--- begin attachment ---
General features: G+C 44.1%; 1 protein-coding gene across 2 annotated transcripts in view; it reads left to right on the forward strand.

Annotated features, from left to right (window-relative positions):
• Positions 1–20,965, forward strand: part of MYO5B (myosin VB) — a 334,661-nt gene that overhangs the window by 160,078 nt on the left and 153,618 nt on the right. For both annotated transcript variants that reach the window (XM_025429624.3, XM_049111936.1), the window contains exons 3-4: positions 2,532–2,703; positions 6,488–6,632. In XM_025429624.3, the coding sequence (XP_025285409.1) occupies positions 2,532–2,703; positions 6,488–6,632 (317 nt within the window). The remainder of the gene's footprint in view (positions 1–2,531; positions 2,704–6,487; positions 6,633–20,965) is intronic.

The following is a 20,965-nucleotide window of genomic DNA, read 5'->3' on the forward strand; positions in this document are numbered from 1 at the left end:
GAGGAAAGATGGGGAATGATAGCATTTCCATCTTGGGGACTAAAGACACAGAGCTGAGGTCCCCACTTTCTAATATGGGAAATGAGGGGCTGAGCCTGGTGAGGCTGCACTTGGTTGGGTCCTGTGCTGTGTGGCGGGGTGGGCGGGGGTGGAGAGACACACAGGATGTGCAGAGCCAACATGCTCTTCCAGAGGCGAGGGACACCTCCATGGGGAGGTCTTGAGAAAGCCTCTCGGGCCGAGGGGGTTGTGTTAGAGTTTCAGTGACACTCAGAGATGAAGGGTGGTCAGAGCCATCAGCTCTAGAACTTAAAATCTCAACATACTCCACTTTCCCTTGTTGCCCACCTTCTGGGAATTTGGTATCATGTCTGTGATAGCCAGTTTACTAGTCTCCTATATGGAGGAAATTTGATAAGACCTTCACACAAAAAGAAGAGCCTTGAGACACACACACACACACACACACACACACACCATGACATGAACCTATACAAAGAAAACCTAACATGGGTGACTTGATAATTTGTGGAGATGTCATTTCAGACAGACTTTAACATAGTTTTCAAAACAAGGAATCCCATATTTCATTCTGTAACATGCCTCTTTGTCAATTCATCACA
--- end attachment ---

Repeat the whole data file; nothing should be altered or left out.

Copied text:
General features: G+C 44.1%; 1 protein-coding gene across 2 annotated transcripts in view; it reads left to right on the forward strand.

Annotated features, from left to right (window-relative positions):
• Positions 1–20,965, forward strand: part of MYO5B (myosin VB) — a 334,661-nt gene that overhangs the window by 160,078 nt on the left and 153,618 nt on the right. For both annotated transcript variants that reach the window (XM_025429624.3, XM_049111936.1), the window contains exons 3-4: positions 2,532–2,703; positions 6,488–6,632. In XM_025429624.3, the coding sequence (XP_025285409.1) occupies positions 2,532–2,703; positions 6,488–6,632 (317 nt within the window). The remainder of the gene's footprint in view (positions 1–2,531; positions 2,704–6,487; positions 6,633–20,965) is intronic.

The following is a 20,965-nucleotide window of genomic DNA, read 5'->3' on the forward strand; positions in this document are numbered from 1 at the left end:
GAGGAAAGATGGGGAATGATAGCATTTCCATCTTGGGGACTAAAGACACAGAGCTGAGGTCCCCACTTTCTAATATGGGAAATGAGGGGCTGAGCCTGGTGAGGCTGCACTTGGTTGGGTCCTGTGCTGTGTGGCGGGGTGGGCGGGGGTGGAGAGACACACAGGATGTGCAGAGCCAACATGCTCTTCCAGAGGCGAGGGACACCTCCATGGGGAGGTCTTGAGAAAGCCTCTCGGGCCGAGGGGGTTGTGTTAGAGTTTCAGTGACACTCAGAGATGAAGGGTGGTCAGAGCCATCAGCTCTAGAACTTAAAATCTCAACATACTCCACTTTCCCTTGTTGCCCACCTTCTGGGAATTTGGTATCATGTCTGTGATAGCCAGTTTACTAGTCTCCTATATGGAGGAAATTTGATAAGACCTTCACACAAAAAGAAGAGCCTTGAGACACACACACACACACACACACACACACACCATGACATGAACCTATACAAAGAAAACCTAACATGGGTGACTTGATAATTTGTGGAGATGTCATTTCAGACAGACTTTAACATAGTTTTCAAAACAAGGAATCCCATATTTCATTCTGTAACATGCCTCTTTGTCAATTCATCACA